I think Immersive is a keyword. I don’t feel like guiding the audience. I don’t want to limit the film to be a political, historical film. That would be limiting for me. I would rather want to do something about the soul and the spirit of universal suffering. You could talk about themes like the female experience with the trauma of the wife. The oppression of male forces. She is in a coma but wants to survive.
I was wondering if the historical context would be more obvious for a Thai audience. That there might be clues or references in the film that Thais would get, that a foreign audience might not.
What is important for me is more to understand the theme on a universal level. I’m not sure that the film will be easier to understand in Thailand.
I want to talk about the cinematography and Chananun Chotrungroj. Her contribution seems pivotal to the film. Can you tell me about your cooperation with her?
We spent quite some time on the visuals, but eventually, I wanted to create a spirit of freedom and give her space to come up with images. Maybe from a painting or a sculpture. Or I would say something like “Can you give me the light that simulates someone being in the mother womb” (smiling) I think that triggered her imagination more and she could apply her own aesthetic. It was such a fun collaboration. I wanted to be surprised and she delivered on that front.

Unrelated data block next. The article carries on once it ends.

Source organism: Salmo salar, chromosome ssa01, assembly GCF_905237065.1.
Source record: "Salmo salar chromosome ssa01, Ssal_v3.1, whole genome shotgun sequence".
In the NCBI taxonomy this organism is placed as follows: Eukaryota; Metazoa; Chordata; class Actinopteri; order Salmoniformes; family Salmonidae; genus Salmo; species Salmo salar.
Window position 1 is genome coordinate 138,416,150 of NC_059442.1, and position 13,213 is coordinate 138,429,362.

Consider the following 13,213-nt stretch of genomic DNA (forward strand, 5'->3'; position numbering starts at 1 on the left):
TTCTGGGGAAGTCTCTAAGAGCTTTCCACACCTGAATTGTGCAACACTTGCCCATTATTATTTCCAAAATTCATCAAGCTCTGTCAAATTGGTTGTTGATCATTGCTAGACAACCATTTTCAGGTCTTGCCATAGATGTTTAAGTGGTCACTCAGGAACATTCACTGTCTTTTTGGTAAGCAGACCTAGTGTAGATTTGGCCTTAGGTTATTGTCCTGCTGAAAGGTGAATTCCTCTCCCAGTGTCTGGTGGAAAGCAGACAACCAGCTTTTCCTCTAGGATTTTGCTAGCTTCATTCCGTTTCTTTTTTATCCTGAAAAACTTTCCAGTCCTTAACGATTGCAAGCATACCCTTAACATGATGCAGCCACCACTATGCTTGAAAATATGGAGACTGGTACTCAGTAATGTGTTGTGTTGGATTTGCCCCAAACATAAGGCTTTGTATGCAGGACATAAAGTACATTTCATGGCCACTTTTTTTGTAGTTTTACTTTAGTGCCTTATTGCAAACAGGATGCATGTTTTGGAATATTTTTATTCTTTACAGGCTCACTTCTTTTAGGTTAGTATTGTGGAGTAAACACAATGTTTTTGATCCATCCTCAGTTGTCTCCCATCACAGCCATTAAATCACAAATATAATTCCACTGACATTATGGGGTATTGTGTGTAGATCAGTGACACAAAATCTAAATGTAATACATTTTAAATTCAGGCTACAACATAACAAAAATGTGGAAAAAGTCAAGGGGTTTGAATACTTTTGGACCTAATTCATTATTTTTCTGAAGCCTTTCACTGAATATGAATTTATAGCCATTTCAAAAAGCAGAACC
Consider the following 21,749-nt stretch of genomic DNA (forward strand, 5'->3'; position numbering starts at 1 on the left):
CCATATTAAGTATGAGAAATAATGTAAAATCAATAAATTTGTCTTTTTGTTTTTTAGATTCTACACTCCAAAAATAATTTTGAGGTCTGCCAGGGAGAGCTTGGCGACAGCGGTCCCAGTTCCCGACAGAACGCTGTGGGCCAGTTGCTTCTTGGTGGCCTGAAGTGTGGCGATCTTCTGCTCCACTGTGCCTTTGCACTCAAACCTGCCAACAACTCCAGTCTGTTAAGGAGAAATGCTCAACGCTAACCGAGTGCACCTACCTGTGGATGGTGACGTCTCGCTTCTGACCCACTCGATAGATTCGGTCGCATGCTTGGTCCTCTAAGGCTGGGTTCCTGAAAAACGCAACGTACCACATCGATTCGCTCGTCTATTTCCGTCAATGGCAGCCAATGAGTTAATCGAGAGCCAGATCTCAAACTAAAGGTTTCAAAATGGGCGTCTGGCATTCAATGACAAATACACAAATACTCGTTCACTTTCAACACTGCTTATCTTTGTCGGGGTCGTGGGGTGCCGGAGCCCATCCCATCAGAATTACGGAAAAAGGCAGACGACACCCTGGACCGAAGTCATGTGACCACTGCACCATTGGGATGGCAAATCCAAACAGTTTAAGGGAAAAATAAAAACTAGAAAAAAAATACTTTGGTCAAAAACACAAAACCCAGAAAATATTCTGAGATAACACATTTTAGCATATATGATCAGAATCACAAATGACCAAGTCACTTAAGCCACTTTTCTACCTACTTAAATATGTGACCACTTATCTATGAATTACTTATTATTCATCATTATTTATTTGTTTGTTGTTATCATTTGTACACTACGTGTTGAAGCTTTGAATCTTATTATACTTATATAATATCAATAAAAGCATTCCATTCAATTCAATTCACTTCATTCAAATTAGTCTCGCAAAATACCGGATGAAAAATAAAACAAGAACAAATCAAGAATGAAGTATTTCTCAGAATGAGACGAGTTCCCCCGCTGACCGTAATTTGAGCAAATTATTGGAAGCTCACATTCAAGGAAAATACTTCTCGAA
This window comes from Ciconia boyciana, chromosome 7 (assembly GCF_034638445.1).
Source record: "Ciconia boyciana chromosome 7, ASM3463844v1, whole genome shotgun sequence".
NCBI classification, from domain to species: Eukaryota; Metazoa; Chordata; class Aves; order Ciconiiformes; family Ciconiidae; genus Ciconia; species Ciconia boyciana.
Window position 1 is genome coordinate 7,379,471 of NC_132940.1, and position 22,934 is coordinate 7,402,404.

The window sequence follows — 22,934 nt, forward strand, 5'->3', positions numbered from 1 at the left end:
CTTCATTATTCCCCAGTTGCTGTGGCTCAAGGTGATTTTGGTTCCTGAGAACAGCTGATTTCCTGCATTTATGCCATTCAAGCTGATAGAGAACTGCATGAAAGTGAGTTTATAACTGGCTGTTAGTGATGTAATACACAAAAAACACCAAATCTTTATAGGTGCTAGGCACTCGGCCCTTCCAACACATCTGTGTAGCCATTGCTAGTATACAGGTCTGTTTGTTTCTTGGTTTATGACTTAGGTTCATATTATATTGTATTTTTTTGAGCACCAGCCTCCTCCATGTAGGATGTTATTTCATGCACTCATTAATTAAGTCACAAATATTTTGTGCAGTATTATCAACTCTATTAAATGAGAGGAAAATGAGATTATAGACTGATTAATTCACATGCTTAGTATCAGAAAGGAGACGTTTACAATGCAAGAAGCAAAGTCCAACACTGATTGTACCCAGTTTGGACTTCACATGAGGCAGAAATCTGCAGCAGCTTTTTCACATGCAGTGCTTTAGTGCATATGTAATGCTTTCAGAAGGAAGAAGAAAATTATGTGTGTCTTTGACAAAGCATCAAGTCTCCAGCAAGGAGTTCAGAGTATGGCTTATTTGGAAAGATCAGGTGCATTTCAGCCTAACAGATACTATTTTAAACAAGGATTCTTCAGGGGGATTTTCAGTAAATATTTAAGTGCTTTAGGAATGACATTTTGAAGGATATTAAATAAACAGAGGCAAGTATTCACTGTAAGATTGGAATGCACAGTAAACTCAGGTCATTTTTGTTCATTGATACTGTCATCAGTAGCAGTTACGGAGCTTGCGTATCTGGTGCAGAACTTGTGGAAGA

On the other hand, every image is immaculately composed, and everything is there for a reason, so there doesn’t seem to be that much freedom in that regard?
Sure you can say that. The budget was not that big so we had to plan way ahead. On the other hand, once we understood each other, there was still a possibility for her to use her imagination.
How much time did you have for shooting the film?
We had 16 days. That is average for a Thai independent film.
Was it the first time you made together?
Yes, almost everyone I worked with for the first time, with the exception of Yasuhiro Morinaga, the music director.
I wanted to get to that. It’s also a very important factor in the film
We have worked together for ten years. I knew I wanted him on board on this one as well. Before shooting, we talked about Tôru Takemitsu.1Tôru Takemitsu was a Japanese composer, working with directors such as Kobayashi, Teshigahara. He also wrote the score for Kurosawa’s Dodesukaden and Ran For instance, films like Woman in the Dunes and Kwaidan (1964). Then he collaborated with an Indonesian band, Senyawa.
The soundtrack should be released.
We were actually talking about that yesterday, and there will be a release.
The saddest thing for me when I saw the film was that it struck me immediately,that this should be seen on a big screen.
I haven’t even watched in a cinema myself. We were supposed to have a pre-screening, but then there was another outbreak.
I also wanted to talk about the actors. Are they professional actors, amateurs or mixed?
It’s mixed. The main actress is professional. We knew that it was needed for the part. Also, the doctor is an actor. Otherwise, it’s mixed.
Any upcoming projects?
Yeah, Right now I have a video installation in Gwangju, South Korea. I’m planning a solo exhibition and will try to write a new feature.
Do you have any idea when the film will open in Thailand?
It’s unclear now due to covid. The Thai audience is really engaged but now is not a good time.
Finally, I have to ask a question about the Thai audience: Do they still stand up and sing the national anthem before the film? I mean, politically so much has changed since I was there 20 years ago.
Sure, they do, but the younger people, they sit down.